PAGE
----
The Coast Guard Judge Advocate General oversees the delivery of legal services to the United States Coast Guard, through the Office of the Judge Advocate General in Washington, the Legal Service Command, offices in the Atlantic and Pacific Areas, nine Coast Guard Districts, the Coast Guard Academy, three training centers, and a number of other activities and commands. Legal services are delivered by Coast Guard judge advocates and civilian counsel in ten legal practice areas: criminal law/military justice, operations, international activities, civil advocacy, environmental law, procurement law, internal organizational law, regulations and administrative law, legislative support and legal assistance.
Title 10 of the United States Code outlines the role of armed forces in the United States Code. It provides the legal basis for the roles, missions and organization of each of the services as well as the United States Department of Defense. Each of the five subtitles deals with a separate aspect or component of the armed services.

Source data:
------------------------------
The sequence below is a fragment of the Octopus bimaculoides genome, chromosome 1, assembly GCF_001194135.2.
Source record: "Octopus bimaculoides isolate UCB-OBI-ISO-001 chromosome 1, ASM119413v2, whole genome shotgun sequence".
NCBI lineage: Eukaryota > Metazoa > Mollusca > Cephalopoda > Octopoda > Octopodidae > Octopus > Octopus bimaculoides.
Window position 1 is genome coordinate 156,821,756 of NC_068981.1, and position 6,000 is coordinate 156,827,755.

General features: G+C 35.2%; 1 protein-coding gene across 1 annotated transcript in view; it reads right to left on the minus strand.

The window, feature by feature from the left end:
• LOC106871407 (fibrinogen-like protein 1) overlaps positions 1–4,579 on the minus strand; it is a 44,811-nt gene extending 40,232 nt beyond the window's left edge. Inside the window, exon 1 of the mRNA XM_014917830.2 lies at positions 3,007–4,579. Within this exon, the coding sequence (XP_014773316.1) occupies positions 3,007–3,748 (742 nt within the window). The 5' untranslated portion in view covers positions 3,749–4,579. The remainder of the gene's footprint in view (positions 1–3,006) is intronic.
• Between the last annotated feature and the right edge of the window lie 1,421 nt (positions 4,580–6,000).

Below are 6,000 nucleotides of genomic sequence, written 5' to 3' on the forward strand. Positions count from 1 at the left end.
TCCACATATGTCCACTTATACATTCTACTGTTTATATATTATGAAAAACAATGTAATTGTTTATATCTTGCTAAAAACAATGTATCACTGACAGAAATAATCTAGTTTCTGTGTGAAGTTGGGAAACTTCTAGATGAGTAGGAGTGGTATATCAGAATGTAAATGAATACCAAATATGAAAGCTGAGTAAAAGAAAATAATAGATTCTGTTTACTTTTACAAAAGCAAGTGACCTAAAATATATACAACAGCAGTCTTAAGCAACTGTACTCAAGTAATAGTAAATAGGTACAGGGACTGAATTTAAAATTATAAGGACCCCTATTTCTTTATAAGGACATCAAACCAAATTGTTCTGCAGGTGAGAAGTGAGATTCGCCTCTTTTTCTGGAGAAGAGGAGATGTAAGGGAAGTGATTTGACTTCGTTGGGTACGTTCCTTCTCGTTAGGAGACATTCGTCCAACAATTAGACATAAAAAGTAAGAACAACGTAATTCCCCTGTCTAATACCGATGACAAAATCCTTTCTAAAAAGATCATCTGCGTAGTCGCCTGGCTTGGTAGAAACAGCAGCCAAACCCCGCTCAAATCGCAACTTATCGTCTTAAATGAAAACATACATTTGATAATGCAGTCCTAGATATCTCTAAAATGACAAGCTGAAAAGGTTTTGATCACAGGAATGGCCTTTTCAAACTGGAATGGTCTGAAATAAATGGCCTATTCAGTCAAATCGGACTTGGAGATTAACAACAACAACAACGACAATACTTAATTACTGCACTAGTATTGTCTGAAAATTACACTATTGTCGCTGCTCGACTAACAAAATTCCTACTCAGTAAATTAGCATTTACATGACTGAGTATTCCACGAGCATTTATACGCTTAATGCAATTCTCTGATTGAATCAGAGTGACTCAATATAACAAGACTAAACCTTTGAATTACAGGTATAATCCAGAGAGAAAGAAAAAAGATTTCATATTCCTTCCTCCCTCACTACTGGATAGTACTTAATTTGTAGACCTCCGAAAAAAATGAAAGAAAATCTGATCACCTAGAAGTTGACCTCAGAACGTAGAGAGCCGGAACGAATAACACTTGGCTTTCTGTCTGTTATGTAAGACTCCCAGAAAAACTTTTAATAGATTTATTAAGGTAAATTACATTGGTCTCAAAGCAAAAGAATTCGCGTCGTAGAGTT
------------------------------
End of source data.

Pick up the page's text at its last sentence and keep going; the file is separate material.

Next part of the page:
United States Coast Guard officer rank insignia describes an officer's pay-grade. Rank is displayed on collar devices, shoulder boards, and on the sleeves of dress uniforms.
Title 2 of the United States Code outlines the role of Congress in the United States Code.
Title 4 of the United States Code outlines the role of flag of the United States, Great Seal of the United States, Washington, DC, and the states in the United States Code.
Title 5 of the United States Code is a positive law title of the United States Code with the heading "Government Organization And Employees."
Title 6 of the United States Code is a non-positive law title of the United States Code that governs Domestic Security.
Title 49 of the United States Code is a positive law title of the United States Code with the heading "Transportation."